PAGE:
The ordinance would also ban any “accessory” dwelling units, or accessory structures, from being offered as short-term rentals.
Readthe proposed short-term rental ordinance
If the zoning changes pass, short-term rentals would require a permit from the city each year.
The maximum number of people allowed at a short-term rental would be capped at two people per bedroom, and an additional two people per unit. So a 2-bedroom rental would only allow six guests in the proposed regulations.
The short-term rental units would also be required to provide off-street parking of one space per bedroom, plus one per house. A 2-bedroom rental would require three parking spaces.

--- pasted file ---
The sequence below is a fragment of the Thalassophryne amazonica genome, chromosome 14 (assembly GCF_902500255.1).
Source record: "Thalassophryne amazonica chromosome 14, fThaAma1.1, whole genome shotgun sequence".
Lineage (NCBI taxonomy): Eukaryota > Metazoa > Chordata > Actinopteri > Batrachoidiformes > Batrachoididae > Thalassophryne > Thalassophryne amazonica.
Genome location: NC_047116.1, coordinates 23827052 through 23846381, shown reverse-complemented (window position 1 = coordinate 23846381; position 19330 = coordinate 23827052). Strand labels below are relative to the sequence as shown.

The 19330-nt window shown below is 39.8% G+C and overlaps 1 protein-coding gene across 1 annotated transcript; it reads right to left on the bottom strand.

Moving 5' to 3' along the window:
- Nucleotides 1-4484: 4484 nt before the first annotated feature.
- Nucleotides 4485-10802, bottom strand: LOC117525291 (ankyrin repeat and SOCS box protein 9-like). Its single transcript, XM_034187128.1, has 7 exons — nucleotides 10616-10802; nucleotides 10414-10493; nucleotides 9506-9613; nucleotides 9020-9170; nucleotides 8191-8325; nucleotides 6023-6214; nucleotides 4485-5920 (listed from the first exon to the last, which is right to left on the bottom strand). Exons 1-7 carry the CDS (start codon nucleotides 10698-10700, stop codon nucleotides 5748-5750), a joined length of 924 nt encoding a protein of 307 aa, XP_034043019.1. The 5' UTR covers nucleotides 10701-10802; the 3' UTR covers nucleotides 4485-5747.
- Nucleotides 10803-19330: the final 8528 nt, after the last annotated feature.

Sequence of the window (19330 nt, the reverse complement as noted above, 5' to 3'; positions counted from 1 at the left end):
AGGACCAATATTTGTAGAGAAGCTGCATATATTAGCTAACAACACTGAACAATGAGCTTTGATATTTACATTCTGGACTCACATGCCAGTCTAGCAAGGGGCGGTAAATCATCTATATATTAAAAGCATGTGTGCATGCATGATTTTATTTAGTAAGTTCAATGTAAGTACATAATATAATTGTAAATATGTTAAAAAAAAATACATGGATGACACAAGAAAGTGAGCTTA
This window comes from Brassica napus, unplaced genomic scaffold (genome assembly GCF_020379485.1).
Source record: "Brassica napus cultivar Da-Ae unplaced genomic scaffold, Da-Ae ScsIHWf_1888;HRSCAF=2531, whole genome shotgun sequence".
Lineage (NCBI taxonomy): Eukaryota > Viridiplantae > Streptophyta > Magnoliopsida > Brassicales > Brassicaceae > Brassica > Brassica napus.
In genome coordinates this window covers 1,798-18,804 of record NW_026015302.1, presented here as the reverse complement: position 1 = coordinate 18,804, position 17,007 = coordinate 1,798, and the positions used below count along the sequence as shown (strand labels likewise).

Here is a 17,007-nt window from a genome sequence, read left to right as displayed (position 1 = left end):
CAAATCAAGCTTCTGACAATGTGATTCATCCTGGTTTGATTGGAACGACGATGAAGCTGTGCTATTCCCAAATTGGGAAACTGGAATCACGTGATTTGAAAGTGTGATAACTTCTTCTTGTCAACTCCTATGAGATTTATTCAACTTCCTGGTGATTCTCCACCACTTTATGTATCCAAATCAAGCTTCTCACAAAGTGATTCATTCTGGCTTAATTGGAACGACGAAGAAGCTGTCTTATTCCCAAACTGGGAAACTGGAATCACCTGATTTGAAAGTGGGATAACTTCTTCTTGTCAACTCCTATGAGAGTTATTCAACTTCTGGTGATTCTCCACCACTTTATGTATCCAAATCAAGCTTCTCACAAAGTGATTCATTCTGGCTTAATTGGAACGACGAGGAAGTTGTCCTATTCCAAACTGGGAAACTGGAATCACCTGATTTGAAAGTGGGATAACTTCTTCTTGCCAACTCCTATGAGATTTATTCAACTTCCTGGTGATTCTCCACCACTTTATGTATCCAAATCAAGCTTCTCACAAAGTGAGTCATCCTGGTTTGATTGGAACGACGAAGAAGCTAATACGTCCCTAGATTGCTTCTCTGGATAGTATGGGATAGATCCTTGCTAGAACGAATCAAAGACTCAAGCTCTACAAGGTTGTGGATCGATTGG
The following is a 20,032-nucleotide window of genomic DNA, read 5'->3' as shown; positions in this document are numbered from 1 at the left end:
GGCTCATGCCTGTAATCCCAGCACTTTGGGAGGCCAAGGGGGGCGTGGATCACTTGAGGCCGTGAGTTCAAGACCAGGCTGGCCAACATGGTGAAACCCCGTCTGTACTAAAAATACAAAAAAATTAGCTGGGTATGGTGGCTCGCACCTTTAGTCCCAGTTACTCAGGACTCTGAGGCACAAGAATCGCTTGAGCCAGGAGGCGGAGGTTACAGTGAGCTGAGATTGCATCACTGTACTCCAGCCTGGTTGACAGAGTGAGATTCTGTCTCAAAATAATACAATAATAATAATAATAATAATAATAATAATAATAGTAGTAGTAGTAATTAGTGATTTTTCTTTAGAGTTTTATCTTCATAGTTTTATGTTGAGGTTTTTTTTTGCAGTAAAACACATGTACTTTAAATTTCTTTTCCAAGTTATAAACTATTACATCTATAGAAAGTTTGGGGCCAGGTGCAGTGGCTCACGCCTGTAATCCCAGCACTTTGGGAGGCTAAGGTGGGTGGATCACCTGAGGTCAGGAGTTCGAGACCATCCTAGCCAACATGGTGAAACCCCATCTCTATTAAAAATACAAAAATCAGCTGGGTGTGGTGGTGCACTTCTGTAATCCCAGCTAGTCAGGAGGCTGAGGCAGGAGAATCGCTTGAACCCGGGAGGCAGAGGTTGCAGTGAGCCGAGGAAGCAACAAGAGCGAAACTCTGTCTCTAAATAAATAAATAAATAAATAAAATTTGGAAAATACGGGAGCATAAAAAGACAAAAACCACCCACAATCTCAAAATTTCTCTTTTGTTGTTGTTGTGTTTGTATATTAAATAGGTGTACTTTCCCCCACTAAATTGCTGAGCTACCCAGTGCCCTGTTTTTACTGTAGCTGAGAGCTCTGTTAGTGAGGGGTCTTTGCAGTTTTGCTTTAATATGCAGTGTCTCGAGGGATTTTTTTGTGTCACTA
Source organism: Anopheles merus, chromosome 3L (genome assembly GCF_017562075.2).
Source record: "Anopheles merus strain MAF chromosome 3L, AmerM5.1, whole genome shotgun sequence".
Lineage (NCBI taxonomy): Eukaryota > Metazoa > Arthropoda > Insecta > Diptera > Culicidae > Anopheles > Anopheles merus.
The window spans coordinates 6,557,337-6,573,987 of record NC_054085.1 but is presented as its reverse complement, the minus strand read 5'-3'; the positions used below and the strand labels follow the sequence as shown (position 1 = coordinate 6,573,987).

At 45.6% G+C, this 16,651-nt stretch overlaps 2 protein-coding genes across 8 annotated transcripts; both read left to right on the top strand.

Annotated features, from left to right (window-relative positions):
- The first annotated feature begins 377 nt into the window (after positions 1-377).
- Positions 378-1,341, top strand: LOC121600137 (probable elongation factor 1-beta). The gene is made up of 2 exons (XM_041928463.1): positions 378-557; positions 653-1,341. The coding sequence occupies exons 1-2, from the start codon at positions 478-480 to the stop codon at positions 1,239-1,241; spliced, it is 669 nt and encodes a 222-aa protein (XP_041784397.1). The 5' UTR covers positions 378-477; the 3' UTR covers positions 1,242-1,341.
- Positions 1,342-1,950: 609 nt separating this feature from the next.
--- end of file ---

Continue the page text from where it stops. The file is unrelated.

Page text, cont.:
Weddings and “other special events” would be banned at short-term rental properties and venues that have weddings would separately be banned from offering short-term rentals.
Guests at the rental would also be required to provide the landlord with their name, home address, phone number, vehicle registration, and the landlord would need to hand that information over to city officials investigating any “offenses” related to the guests, according to the proposed rules.
Fines for violating the zoning rules would be $100 a day for a first offense, $250 a day for a second offense and $500 a day for third and subsequent offenses. Three offenses would be grounds for a permit revocation, lasting a year, according to the proposed rules.